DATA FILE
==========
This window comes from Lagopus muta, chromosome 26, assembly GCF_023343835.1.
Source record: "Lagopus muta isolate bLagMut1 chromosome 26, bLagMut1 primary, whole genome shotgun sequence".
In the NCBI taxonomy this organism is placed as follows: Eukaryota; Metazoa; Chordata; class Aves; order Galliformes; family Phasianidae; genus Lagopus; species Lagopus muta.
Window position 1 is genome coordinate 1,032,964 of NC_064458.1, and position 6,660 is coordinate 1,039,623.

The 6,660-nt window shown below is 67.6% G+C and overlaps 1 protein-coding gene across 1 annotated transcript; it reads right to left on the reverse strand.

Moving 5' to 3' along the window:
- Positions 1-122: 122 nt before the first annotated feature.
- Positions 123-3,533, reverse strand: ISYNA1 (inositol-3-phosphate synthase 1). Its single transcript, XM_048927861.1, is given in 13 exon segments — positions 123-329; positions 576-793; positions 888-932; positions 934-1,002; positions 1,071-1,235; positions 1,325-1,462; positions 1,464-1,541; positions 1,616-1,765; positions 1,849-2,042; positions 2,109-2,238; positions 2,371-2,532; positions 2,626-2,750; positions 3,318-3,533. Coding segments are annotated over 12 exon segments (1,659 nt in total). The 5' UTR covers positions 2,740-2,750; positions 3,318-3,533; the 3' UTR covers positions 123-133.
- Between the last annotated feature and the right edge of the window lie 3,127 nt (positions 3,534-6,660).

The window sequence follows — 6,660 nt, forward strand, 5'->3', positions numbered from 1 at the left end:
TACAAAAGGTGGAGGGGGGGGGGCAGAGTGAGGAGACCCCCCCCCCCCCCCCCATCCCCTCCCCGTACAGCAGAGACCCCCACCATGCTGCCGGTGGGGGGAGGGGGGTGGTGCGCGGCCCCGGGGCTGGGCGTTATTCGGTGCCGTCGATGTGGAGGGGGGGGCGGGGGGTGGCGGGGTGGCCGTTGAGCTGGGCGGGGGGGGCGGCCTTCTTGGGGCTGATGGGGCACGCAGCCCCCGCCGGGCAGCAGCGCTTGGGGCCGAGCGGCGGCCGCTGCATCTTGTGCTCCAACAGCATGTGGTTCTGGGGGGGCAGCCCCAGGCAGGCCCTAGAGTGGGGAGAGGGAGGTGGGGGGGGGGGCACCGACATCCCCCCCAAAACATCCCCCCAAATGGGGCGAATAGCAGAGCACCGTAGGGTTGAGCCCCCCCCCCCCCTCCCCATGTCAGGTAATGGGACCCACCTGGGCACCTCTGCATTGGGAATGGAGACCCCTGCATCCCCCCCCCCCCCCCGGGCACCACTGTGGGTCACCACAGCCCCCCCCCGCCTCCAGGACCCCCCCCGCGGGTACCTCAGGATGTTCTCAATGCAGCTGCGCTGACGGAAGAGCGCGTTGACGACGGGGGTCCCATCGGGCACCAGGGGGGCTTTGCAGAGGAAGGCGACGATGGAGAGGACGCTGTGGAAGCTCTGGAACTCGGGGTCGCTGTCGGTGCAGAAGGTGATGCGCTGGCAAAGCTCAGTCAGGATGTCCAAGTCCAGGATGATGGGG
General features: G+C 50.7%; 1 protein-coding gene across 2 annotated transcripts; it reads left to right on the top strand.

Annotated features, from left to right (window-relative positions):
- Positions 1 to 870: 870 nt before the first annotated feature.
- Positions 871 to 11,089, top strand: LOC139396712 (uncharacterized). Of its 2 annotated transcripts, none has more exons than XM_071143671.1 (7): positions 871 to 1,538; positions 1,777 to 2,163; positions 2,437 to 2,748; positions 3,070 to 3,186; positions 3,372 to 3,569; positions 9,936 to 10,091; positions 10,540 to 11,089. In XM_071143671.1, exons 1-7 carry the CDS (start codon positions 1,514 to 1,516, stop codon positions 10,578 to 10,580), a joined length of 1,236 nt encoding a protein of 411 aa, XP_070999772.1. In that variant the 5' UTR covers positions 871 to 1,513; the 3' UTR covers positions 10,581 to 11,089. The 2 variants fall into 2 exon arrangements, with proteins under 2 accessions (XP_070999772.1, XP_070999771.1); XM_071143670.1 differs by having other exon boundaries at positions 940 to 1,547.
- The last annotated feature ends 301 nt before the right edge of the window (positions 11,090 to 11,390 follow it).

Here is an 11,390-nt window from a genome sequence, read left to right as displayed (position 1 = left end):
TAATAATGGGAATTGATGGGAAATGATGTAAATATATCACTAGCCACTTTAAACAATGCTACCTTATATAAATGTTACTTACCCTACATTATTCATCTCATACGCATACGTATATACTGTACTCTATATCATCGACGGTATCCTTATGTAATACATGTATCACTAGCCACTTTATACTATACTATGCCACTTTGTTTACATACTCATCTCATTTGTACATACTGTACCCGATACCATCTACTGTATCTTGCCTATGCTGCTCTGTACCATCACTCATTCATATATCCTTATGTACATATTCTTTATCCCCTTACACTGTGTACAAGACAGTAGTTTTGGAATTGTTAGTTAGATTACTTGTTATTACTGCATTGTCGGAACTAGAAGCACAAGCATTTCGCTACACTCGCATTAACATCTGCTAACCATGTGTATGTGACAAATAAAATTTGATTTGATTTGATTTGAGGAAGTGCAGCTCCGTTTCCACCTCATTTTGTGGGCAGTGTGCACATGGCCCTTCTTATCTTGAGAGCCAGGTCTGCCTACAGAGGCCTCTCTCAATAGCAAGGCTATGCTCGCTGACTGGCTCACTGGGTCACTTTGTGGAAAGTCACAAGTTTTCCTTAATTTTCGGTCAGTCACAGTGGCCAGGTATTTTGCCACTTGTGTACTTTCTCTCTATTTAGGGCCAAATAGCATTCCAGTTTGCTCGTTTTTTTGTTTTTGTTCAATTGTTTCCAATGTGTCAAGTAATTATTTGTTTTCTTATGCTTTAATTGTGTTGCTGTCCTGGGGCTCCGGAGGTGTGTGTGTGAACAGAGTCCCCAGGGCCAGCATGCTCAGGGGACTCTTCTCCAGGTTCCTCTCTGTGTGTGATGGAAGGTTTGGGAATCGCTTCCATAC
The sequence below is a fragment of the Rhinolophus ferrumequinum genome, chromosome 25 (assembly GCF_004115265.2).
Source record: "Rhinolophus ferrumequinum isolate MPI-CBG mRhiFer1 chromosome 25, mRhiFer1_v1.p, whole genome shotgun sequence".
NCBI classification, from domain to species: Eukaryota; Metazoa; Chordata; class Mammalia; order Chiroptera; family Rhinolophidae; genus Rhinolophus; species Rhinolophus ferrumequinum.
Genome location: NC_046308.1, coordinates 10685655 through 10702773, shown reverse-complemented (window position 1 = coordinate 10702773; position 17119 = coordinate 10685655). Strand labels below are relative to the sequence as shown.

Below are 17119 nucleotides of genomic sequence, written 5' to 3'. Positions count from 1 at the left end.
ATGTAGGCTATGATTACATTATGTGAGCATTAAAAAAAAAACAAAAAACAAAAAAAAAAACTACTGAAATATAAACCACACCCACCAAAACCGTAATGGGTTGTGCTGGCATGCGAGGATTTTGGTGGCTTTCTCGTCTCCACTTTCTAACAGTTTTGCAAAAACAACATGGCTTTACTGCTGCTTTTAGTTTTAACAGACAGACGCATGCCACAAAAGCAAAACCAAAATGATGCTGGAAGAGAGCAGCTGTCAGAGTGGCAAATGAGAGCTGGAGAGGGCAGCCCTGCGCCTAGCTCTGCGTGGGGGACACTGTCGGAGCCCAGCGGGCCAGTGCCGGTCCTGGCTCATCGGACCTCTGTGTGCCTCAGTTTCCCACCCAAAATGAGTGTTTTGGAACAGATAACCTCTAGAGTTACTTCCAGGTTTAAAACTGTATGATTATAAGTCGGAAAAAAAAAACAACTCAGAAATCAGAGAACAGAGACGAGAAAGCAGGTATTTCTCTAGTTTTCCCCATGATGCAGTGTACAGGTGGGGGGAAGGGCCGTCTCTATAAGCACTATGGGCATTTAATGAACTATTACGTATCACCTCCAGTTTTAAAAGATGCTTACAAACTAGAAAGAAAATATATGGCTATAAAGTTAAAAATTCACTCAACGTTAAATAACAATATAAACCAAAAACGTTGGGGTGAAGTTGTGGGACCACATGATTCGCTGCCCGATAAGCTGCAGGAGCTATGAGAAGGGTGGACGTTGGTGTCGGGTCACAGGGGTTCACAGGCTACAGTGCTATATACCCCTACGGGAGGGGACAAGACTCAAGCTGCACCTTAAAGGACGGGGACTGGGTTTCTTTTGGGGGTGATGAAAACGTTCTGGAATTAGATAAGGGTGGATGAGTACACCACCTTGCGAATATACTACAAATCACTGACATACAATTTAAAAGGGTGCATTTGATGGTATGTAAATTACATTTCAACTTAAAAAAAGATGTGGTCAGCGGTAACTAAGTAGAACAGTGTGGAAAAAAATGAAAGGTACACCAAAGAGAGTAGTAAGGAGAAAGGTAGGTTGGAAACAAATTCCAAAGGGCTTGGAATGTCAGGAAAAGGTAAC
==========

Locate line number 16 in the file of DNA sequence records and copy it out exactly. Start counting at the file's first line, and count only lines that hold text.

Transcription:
- The last annotated feature ends 301 nt before the right edge of the window (positions 11,090 to 11,390 follow it).